The Jan. 21 article on graduation rates is another example of how the success of schools should not be measured solely on four-year graduation rates, especially for schools that serve at-risk students (“Oregon graduation rate climbs to 83%, a new high, but schools may have lowered the bar for a diploma,” Jan. 21). Insight School of Oregon – Painted Hills is designed for academically at-risk students, including those who previously dropped out of school. For many students, Insight is their last hope at attaining a diploma.
Over 82% of Insight students transfer from another high school credit deficient, and 9 out of 10 are not on track to graduate in their four-year cohort. Yet, the graduation rate measure holds that whenever a student transfers to a new school, no matter how many credits behind, they must graduate “on time” in their fourth year. Is it really the fault of a school for not graduating a transfer student who came in as senior but has the credits of a sophomore?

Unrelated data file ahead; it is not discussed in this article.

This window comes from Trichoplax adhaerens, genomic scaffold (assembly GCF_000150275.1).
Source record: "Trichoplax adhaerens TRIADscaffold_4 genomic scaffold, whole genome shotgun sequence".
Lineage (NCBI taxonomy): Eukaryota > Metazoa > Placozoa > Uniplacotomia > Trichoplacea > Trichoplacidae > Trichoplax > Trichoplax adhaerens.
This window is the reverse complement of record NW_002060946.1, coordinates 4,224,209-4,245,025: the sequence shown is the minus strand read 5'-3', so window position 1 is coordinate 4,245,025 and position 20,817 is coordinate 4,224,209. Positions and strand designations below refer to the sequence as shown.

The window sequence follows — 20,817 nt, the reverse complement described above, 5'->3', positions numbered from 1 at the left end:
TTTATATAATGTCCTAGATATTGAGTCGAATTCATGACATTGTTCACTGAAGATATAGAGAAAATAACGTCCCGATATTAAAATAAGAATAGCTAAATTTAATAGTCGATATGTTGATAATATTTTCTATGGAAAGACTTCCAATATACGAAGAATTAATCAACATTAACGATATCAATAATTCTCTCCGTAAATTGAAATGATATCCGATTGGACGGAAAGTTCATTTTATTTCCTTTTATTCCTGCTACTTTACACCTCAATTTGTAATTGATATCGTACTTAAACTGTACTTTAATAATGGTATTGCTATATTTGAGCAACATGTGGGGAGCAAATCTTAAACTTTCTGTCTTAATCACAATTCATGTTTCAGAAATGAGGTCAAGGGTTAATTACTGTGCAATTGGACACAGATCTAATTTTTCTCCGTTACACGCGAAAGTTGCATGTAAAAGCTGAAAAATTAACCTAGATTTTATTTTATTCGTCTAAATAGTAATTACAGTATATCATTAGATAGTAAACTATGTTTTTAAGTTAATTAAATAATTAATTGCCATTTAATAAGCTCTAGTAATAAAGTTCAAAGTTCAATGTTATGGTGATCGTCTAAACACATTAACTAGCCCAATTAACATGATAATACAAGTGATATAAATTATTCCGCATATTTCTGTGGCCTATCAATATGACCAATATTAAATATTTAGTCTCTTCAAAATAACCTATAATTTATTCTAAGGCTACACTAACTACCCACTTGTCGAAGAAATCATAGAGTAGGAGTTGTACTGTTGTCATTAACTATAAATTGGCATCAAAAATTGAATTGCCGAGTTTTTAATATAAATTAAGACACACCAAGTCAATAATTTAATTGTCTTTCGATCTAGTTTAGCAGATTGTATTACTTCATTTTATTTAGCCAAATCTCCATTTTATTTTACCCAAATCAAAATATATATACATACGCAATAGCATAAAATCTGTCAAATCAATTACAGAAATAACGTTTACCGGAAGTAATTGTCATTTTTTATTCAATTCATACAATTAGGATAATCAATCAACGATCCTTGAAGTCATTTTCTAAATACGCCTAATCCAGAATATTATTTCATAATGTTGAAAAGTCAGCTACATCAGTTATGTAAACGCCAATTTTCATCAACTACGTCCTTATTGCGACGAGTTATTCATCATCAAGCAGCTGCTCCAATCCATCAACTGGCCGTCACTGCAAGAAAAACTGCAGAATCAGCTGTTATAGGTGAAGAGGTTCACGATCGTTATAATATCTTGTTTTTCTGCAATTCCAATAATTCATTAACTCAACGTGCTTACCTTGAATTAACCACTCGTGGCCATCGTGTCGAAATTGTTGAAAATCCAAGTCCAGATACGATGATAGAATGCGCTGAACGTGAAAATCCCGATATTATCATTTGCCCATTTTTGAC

At Insight, we help students attain a high school diploma, whenever they enroll, regardless of their need, and set them on a path towards a career and a future. We have made tremendous progress. For example, our African American student graduation rate increased from 57% in 2019 to 67% in 2020. Our goal is to get them back on track and get them across the finish line.
The four-year cohort graduation rate was not designed for alternative schools like Insight. That metric will not define our success – our graduates will.
Sonimar Villegas, Prineville
Villegas is head of school for Insight School of Oregon.
To learn more about Insight School of Oregon – Painted Hills, visit or-ph.insightschools.net